Hypnosis and family roles

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RD Laing
RD Laing, Scottish psychiatrist, writes persuasively about the power of hypnotic suggestion in the family.

I’ve been dipping once more into RD Laing’s book of essays The Politics of the Family. Laing, a Scottish psychiatrist (1927-1989), is known for his views that it’s not just the patient who presents symptoms, when he or she comes to a shrink, but the whole family.

Maybe you have dwelt, as I have, on the roles that children are assigned in the family. In my large Catholic family — seven kids, spanning some 20 years — my parents expressed a desire, from early in their marriage, for many children. When they came along — 1, 2, 3 … then, after eight years, 4, 5, 6, and 7 — however, they were not so sure what to do with them.

I’ve always thought that the fate of the two black sheep in the family — my younger brother, who died of alcoholism almost 20 years ago, and a younger sister, who has lived with two adult sons, like a “three-headed monster,” a friend suggests, for many years — was a kind of emotional abandonment. Vis-a-vis me and my youngest sister, the black sheep were simply abandoned on the mountain top of parental neglect.

But Laing has a subtler, and more powerful, view. When a patient “presents,” Laing suggests, he presents not only himself and his symptoms but the whole neurotic / psychotic ball of wax that the family is. He puts the dilemma of the child singled out for treatment in terms of hypnosis. “How much of who we are,” he asks, “is who we have been hypnotized to be?”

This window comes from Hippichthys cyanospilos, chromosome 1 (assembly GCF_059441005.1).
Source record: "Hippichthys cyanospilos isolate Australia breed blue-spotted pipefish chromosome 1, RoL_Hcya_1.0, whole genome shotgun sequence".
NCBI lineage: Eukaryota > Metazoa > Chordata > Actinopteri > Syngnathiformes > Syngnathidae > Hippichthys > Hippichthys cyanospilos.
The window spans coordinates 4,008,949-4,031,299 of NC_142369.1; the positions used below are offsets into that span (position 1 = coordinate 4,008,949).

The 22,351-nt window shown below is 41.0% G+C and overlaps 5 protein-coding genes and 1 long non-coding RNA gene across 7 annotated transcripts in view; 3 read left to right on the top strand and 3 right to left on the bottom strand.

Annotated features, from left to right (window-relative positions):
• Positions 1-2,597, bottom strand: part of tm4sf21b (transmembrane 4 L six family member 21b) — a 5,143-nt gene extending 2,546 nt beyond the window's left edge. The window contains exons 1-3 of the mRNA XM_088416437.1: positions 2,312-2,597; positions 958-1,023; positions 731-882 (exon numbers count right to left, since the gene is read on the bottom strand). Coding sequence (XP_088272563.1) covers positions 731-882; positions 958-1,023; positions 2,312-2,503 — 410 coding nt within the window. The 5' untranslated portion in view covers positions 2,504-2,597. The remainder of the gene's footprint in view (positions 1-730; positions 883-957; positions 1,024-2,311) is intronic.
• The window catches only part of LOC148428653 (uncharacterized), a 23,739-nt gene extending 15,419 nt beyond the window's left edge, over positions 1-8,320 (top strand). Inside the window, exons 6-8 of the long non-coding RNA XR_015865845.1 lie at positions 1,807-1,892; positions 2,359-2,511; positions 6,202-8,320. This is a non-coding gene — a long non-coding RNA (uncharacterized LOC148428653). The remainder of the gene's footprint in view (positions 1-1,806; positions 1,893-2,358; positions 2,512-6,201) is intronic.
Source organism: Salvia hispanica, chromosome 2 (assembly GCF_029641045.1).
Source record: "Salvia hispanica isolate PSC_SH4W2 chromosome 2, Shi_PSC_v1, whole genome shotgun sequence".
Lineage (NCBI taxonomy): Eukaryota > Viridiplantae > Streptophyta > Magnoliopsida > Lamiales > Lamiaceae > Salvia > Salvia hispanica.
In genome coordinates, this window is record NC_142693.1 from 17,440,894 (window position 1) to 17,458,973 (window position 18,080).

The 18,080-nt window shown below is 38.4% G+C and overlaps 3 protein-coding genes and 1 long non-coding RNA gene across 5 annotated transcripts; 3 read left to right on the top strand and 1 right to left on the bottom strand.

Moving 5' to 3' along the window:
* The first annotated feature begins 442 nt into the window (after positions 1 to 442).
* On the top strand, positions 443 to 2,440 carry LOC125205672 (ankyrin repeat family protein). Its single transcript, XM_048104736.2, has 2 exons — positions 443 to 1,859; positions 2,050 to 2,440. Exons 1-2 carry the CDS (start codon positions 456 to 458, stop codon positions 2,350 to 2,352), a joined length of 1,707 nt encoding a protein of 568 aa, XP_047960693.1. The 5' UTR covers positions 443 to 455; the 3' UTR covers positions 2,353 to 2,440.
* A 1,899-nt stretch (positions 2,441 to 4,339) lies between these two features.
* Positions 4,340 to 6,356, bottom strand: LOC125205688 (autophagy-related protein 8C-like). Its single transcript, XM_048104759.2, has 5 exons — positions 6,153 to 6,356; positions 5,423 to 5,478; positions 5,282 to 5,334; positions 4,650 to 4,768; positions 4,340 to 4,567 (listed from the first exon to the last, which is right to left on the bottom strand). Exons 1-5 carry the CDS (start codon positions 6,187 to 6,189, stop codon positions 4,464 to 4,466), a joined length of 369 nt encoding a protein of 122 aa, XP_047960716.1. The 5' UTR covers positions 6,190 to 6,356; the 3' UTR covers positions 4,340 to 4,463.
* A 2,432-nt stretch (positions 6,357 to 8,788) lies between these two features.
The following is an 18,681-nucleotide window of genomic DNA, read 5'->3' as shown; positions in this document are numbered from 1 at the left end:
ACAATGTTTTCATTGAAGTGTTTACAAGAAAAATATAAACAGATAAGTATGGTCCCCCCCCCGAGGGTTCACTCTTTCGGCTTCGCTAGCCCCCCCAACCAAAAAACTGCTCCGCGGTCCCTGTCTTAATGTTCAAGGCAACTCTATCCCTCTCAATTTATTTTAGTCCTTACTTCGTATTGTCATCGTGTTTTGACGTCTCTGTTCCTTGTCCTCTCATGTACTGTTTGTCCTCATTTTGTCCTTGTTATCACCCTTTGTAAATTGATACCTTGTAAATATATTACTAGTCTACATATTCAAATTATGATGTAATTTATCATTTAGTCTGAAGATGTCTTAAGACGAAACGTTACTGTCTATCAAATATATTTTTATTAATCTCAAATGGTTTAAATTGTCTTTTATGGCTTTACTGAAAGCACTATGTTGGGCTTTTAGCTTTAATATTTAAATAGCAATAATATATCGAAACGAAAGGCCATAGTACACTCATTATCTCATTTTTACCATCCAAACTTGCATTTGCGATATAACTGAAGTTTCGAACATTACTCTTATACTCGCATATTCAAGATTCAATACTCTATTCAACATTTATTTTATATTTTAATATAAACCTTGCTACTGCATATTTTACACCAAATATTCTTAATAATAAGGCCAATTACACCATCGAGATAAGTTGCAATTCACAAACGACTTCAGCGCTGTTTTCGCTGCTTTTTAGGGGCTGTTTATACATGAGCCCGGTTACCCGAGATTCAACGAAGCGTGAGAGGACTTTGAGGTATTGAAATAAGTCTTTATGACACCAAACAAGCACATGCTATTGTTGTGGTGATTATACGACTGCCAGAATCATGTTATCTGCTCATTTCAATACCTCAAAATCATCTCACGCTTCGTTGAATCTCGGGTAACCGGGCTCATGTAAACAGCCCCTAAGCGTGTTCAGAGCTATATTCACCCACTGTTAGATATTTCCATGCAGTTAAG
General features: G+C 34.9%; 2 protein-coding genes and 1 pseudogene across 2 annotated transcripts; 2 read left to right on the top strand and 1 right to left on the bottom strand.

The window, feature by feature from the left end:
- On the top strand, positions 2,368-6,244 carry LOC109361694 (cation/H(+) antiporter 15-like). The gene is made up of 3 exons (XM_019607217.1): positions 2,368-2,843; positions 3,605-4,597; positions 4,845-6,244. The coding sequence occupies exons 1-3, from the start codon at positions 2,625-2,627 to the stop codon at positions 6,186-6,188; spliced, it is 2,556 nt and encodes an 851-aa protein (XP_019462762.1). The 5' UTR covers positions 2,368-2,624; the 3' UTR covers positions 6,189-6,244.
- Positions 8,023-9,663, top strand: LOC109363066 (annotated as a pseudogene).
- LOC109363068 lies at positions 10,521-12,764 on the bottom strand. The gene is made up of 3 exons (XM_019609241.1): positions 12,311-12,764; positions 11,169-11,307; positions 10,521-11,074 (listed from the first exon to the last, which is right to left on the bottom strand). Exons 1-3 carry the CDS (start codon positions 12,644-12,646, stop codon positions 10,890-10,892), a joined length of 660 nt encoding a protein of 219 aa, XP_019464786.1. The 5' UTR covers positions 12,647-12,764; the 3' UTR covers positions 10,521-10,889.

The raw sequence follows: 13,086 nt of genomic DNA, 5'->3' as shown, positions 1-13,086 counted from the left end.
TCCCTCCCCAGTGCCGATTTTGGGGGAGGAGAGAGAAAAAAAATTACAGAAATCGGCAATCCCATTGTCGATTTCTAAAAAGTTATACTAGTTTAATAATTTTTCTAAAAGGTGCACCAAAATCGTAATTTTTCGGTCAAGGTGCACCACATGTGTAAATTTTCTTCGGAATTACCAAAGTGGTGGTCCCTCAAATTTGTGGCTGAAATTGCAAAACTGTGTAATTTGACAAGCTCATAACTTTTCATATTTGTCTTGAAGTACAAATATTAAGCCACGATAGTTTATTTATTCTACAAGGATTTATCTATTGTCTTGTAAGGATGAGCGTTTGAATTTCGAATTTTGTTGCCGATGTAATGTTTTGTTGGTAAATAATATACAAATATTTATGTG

It’s not that our parents say, Do this or do that! Laing contends. Rather, they say, be this or be that! Or, more powerfully still, you are who we suggest you are!

You are a bad boy, or a sluttish girl! There’s no escaping your fate! After all, they might say, if they had but the insight to realize it, we too, in our turn, were hypnotized by our parents to do what we have done and be who we are — martinet parents,  dour fatalists, familial fascists.

So, if I hypnotize you, I do not say, ‘I order you to feel cold’. I indicate it is cold. You immediately feel cold. I think many children begin in a state like this.

We indicate to them how it is: they take up their positions in the space defined. …

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